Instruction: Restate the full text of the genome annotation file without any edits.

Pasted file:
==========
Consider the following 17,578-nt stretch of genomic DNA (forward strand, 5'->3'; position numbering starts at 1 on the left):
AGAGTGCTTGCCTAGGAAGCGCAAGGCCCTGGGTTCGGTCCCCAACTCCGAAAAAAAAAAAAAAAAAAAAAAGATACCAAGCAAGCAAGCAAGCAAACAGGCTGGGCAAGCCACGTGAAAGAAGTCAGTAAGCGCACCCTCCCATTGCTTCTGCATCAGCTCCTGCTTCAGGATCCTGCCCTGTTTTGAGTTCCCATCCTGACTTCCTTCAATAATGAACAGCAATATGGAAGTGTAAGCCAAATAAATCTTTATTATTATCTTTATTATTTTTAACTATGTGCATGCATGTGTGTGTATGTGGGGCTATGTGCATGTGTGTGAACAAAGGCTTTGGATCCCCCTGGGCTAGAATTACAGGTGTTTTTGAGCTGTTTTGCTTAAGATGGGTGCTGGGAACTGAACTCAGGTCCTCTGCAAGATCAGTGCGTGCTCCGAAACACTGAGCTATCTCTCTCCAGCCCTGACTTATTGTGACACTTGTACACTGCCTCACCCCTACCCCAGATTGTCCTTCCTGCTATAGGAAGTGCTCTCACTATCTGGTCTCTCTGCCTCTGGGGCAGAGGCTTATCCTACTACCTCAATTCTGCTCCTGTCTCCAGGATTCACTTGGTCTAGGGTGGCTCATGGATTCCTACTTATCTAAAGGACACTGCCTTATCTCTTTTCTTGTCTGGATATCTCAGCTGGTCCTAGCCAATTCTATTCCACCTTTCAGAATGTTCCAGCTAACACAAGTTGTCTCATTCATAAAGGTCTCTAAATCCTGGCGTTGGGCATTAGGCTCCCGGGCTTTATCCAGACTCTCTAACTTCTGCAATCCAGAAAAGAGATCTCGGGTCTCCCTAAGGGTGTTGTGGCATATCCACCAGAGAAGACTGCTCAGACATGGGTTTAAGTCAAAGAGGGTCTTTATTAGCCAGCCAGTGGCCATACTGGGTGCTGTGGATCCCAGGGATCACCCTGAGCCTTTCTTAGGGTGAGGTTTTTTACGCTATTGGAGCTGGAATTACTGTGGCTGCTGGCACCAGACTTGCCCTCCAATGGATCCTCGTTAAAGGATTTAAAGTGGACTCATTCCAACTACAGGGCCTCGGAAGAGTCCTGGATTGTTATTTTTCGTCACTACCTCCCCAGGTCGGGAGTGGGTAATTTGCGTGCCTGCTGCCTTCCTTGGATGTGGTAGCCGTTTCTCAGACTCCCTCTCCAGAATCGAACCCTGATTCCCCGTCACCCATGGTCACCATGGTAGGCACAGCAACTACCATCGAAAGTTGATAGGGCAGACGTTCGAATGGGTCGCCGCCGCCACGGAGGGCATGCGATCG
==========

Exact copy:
Consider the following 17,578-nt stretch of genomic DNA (forward strand, 5'->3'; position numbering starts at 1 on the left):
AGAGTGCTTGCCTAGGAAGCGCAAGGCCCTGGGTTCGGTCCCCAACTCCGAAAAAAAAAAAAAAAAAAAAAAGATACCAAGCAAGCAAGCAAGCAAACAGGCTGGGCAAGCCACGTGAAAGAAGTCAGTAAGCGCACCCTCCCATTGCTTCTGCATCAGCTCCTGCTTCAGGATCCTGCCCTGTTTTGAGTTCCCATCCTGACTTCCTTCAATAATGAACAGCAATATGGAAGTGTAAGCCAAATAAATCTTTATTATTATCTTTATTATTTTTAACTATGTGCATGCATGTGTGTGTATGTGGGGCTATGTGCATGTGTGTGAACAAAGGCTTTGGATCCCCCTGGGCTAGAATTACAGGTGTTTTTGAGCTGTTTTGCTTAAGATGGGTGCTGGGAACTGAACTCAGGTCCTCTGCAAGATCAGTGCGTGCTCCGAAACACTGAGCTATCTCTCTCCAGCCCTGACTTATTGTGACACTTGTACACTGCCTCACCCCTACCCCAGATTGTCCTTCCTGCTATAGGAAGTGCTCTCACTATCTGGTCTCTCTGCCTCTGGGGCAGAGGCTTATCCTACTACCTCAATTCTGCTCCTGTCTCCAGGATTCACTTGGTCTAGGGTGGCTCATGGATTCCTACTTATCTAAAGGACACTGCCTTATCTCTTTTCTTGTCTGGATATCTCAGCTGGTCCTAGCCAATTCTATTCCACCTTTCAGAATGTTCCAGCTAACACAAGTTGTCTCATTCATAAAGGTCTCTAAATCCTGGCGTTGGGCATTAGGCTCCCGGGCTTTATCCAGACTCTCTAACTTCTGCAATCCAGAAAAGAGATCTCGGGTCTCCCTAAGGGTGTTGTGGCATATCCACCAGAGAAGACTGCTCAGACATGGGTTTAAGTCAAAGAGGGTCTTTATTAGCCAGCCAGTGGCCATACTGGGTGCTGTGGATCCCAGGGATCACCCTGAGCCTTTCTTAGGGTGAGGTTTTTTACGCTATTGGAGCTGGAATTACTGTGGCTGCTGGCACCAGACTTGCCCTCCAATGGATCCTCGTTAAAGGATTTAAAGTGGACTCATTCCAACTACAGGGCCTCGGAAGAGTCCTGGATTGTTATTTTTCGTCACTACCTCCCCAGGTCGGGAGTGGGTAATTTGCGTGCCTGCTGCCTTCCTTGGATGTGGTAGCCGTTTCTCAGACTCCCTCTCCAGAATCGAACCCTGATTCCCCGTCACCCATGGTCACCATGGTAGGCACAGCAACTACCATCGAAAGTTGATAGGGCAGACGTTCGAATGGGTCGCCGCCGCCACGGAGGGCATGCGATCG